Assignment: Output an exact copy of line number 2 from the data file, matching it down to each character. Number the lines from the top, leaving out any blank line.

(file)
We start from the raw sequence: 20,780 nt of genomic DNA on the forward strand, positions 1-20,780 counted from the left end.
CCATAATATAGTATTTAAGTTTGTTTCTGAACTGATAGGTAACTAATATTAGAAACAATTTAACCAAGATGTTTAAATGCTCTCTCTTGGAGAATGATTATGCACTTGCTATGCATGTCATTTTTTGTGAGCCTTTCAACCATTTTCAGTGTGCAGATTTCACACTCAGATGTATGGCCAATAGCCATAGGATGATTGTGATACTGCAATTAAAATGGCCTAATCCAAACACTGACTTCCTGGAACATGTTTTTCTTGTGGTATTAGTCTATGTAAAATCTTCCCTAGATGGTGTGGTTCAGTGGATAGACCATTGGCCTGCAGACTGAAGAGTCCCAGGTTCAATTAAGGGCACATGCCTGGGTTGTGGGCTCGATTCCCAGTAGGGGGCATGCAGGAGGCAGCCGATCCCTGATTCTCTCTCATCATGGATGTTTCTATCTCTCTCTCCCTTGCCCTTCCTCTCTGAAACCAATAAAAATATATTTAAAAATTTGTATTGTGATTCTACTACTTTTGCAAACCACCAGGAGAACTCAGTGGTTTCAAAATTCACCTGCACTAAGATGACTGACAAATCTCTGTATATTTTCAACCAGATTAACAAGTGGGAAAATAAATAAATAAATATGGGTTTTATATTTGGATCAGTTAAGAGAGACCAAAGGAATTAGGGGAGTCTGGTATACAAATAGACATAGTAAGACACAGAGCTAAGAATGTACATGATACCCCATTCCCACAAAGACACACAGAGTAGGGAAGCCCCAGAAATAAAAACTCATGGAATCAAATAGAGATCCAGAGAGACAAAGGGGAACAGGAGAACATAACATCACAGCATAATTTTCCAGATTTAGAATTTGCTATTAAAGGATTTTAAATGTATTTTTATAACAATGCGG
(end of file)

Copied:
CCATAATATAGTATTTAAGTTTGTTTCTGAACTGATAGGTAACTAATATTAGAAACAATTTAACCAAGATGTTTAAATGCTCTCTCTTGGAGAATGATTATGCACTTGCTATGCATGTCATTTTTTGTGAGCCTTTCAACCATTTTCAGTGTGCAGATTTCACACTCAGATGTATGGCCAATAGCCATAGGATGATTGTGATACTGCAATTAAAATGGCCTAATCCAAACACTGACTTCCTGGAACATGTTTTTCTTGTGGTATTAGTCTATGTAAAATCTTCCCTAGATGGTGTGGTTCAGTGGATAGACCATTGGCCTGCAGACTGAAGAGTCCCAGGTTCAATTAAGGGCACATGCCTGGGTTGTGGGCTCGATTCCCAGTAGGGGGCATGCAGGAGGCAGCCGATCCCTGATTCTCTCTCATCATGGATGTTTCTATCTCTCTCTCCCTTGCCCTTCCTCTCTGAAACCAATAAAAATATATTTAAAAATTTGTATTGTGATTCTACTACTTTTGCAAACCACCAGGAGAACTCAGTGGTTTCAAAATTCACCTGCACTAAGATGACTGACAAATCTCTGTATATTTTCAACCAGATTAACAAGTGGGAAAATAAATAAATAAATATGGGTTTTATATTTGGATCAGTTAAGAGAGACCAAAGGAATTAGGGGAGTCTGGTATACAAATAGACATAGTAAGACACAGAGCTAAGAATGTACATGATACCCCATTCCCACAAAGACACACAGAGTAGGGAAGCCCCAGAAATAAAAACTCATGGAATCAAATAGAGATCCAGAGAGACAAAGGGGAACAGGAGAACATAACATCACAGCATAATTTTCCAGATTTAGAATTTGCTATTAAAGGATTTTAAATGTATTTTTATAACAATGCGG